It’s not cheap, that’s for sure. Based on Money Metals Exchange, the price of silver is, as of writing, $16.05 an ounce or $516.02 per kilogram. If you’re buying jewelry, it may depend on the size of the necklace, chain, bracelet, or ring, as well as the jewels and stones set into it. There’s also the labor and the typical price range that comes with the brand. In short, expect to spend at least hundreds of dollars.

I found a 5-piece sterling silver utensil setting in Bloomingdale’s worth over $1,300 as well as a butter knife worth over $200. I checked Tiffany & Co. and found a 20-inch sterling silver chain necklace with no gems or precious stones that cost $3,400.

Where Can I Buy Genuine 925 Silver?

It’s unlikely to find sterling silver products in places that sell low- to mid-range priced products, so you may have to look outside middle-class department stores and check out more high-end or upper-class stores.

Cartier and Tiffany & Co. are high-end jewelers, while Pandora serves high to mid-range sterling silver jewelry. If you’re looking for utensils or serving pieces, Bloomingdale’s and Williams Sonoma offer high-end pieces if you’re interested in buying sterling silver gifts or want to add it to your wedding registry.

How to Determine Sterling Silver

Apart from the sterling silver label you can find or any assurance you can get from a reputable seller that they are selling genuine 925 silver, there are ways to check for yourself if the product you’re buying is authentic.

Rub with a White Cloth

Real sterling silver oxidizes when exposed to air. It’s why 925 silver has to be polished as time passes because exposure eventually turns it black. If you rub sterling silver with a white cloth, you’re exposing it to air, so it should turn black and these black stains would rub off on the cloth.

Nitric Acid Test

Nitric acid is a highly corrosive substance that can oxidize or damage base metals, but not silver, so dropping some nitric acid onto the silver should have no effect. If a jeweler is indeed selling you a genuine sterling silver product, they wouldn’t be afraid of the results of a nitric acid test.

Despite this, though, it would be unlikely that a jeweler or high-end store selling sterling silver products (especially established stores with a strong reputation) will allow you to bring nitric acid into their store. Nitric acid can cause chemical burns and respiratory problems if inhaled and should only be handled in a secure environment. If you have access to nitric acid and a safe laboratory setting, though, feel free to test this with your sterling silver possessions at home.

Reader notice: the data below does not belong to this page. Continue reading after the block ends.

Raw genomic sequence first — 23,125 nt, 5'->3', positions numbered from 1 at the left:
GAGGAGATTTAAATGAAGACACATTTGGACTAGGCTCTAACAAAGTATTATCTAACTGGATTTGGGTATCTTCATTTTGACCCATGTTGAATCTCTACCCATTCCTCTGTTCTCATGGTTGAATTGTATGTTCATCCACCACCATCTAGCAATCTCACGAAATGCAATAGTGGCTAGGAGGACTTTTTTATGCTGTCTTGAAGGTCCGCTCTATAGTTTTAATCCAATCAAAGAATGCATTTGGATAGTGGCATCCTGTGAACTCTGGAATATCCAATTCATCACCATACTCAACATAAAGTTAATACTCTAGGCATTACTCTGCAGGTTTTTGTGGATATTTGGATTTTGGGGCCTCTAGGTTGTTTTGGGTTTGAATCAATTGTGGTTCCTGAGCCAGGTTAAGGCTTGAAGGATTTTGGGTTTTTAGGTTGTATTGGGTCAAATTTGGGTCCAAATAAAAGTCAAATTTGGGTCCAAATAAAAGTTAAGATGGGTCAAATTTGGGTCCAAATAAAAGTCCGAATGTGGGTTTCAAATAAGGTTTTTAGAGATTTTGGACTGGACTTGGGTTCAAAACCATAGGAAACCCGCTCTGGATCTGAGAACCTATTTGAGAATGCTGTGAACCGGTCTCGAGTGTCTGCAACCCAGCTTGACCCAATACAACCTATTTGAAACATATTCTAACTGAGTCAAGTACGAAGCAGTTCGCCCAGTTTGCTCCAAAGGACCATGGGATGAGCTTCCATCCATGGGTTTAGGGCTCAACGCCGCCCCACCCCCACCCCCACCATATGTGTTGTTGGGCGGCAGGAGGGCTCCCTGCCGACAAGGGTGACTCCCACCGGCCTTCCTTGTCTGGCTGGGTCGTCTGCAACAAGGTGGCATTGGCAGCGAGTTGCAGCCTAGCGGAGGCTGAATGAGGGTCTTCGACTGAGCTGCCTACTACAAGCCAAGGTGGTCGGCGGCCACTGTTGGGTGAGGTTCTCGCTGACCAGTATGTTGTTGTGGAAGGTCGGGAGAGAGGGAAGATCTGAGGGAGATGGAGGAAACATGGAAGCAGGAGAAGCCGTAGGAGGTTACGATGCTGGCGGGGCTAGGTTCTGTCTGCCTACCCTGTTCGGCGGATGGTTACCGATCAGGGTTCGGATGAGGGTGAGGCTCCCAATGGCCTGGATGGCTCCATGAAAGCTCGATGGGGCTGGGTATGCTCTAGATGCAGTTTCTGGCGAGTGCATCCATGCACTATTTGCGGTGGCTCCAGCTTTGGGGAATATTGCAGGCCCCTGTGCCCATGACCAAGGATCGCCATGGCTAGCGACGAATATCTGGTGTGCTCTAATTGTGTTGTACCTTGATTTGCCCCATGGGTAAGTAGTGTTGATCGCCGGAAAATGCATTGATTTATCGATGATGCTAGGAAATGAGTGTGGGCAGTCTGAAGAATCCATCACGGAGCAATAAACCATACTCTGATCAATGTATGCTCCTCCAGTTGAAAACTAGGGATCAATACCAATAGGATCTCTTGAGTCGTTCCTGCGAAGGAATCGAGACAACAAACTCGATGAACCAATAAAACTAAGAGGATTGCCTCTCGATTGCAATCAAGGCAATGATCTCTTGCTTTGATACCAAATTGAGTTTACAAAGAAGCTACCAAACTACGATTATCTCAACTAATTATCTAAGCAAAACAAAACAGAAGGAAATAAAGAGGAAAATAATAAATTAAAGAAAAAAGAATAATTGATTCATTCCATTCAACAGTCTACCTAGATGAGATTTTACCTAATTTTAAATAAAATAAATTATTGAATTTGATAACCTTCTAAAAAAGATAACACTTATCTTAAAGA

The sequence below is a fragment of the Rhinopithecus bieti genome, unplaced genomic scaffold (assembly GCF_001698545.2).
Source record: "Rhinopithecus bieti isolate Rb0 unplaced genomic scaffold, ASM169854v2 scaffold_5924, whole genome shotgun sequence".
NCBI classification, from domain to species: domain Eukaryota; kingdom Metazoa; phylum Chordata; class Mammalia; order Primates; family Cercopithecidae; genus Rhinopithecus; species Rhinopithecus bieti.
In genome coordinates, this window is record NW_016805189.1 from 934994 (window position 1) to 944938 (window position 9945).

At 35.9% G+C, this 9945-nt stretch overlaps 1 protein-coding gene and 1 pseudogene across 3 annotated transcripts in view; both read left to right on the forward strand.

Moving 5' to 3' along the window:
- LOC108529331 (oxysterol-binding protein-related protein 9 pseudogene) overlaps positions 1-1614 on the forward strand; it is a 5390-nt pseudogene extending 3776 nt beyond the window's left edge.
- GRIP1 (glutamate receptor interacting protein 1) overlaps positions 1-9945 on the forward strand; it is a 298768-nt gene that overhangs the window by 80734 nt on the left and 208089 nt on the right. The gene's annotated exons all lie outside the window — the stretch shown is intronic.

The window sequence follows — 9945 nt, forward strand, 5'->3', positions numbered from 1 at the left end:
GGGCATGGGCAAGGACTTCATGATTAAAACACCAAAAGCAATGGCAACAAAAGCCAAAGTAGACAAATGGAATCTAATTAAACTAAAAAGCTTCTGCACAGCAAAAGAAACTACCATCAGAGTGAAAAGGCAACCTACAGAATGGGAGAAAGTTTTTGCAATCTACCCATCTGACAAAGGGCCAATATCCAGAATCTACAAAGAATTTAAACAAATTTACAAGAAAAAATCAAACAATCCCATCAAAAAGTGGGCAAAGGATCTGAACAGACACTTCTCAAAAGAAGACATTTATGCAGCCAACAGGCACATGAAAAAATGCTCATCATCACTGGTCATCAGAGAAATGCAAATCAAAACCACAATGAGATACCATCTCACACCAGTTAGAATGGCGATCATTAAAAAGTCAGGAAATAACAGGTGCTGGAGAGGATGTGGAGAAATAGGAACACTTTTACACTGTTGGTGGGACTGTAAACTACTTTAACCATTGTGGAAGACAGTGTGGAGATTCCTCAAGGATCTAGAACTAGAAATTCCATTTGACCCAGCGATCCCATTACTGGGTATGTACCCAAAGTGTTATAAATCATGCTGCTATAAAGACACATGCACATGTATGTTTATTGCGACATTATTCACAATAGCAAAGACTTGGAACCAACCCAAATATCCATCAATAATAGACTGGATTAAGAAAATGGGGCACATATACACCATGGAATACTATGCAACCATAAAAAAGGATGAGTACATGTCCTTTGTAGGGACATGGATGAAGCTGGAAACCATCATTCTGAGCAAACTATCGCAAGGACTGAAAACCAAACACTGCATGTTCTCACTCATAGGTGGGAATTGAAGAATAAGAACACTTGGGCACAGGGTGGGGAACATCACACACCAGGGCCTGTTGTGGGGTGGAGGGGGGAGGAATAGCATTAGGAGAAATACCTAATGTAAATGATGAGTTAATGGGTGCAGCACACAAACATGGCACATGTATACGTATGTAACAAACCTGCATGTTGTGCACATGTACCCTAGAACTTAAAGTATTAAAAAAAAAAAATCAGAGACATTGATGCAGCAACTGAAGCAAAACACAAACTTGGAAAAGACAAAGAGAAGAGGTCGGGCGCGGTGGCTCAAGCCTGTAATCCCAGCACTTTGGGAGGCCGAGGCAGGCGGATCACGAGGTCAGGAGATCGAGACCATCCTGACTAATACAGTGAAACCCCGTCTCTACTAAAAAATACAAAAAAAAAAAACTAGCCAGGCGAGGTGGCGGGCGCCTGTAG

Smell Test

Do you know that metallic smell you get from rust, coins, or any other metal? It’s not metal that smells – it’s the human oils in the skin decomposing when it comes into contact with metal. Silver, however, has ions that are deadly to bacteria, making it antibacterial and unable to decompose human oils; thus, it should not have a metallic smell.

If you take a sterling silver product, rub a finger over the silver and then smell it. Genuine 925 silver won’t have a smell, but if it does, it is the metal underneath absorbing your oil.

Magnet Test

The simplest test you can do in any store is to bring a magnet and bring it close to the silver product. Luxury metals such as silver, gold, and platinum aren’t attracted to magnets, so 925 silver shouldn’t have enough base metal to warrant a pull. If the product sticks to the magnet, it is either silver-plated or has a lower purity than stated.

 

Caring for 925 Silver

Once you’ve purchased your 925 sterling silver product, you can bet that it can last you a lifetime and can even be passed down generations. It’s why families tend to pass downutensils, serving items, and even jewelry – because they’re made of silver that’s genuine and can withstand the test of time. However, these items have also survived partly due to the way they’re maintained.

Polishing Sterling Silver

Some sterling silver products will face constant wear and tear or exposure to air over others. Wearing your favorite silver bracelet, for example, will get around more than, say, the fancy silverware your family keeps in an airtight cabinet and never brings out except for the most special family occasions.

In such cases where your silver is exposed to air, you need to have it polished every now and then. Eventually, silver will go dark and eventually turn black. With a clean cloth and some silver polishing liquid from hardware and specialty stores, it will look as good as new.

Be careful when handling jewelry though, as the polish may tarnish the details or the gemstones. If it is too expensive to risk, have it cleaned by professional jewelers or send it back to the manufacturer for cleaning. Some jewelry stores offer cleaning and restoring services for the products they sell.

Keeping Genuine 925 Silver

Avoid leaving your sterling silver out in the open. For silver musical instruments, clean your instruments after every use and store it in its appropriate box. You’ll want an air-tight cabinet to store your silverware and other silver serving items, or at least a simple china cabinet that protects your items from oxidation. Otherwise, keep your sterling silver in a box so that you aren’t exposing it to air.

You can buy silica gel packets online or in hardware stores. These are the little packets you see inside certain products that absorb the air and prevent the product from getting damaged due to humidity. Place these inside your storage boxes or inside your cabinets.

When handling jewelry, keep it in an air-tight jewelry box instead one of those organizers that leaves your jewelry out in the open. After use, be sure to wipe down your jewelry with a clean cloth.

Although a huge investment, genuine 925 sterling silver is a good investment you can make for yourself or for whoever you plan to give silver to. As long as you’re buying the real thing and taking proper care of your silver, you can enjoy the pride and beauty of owning your own sterling silver.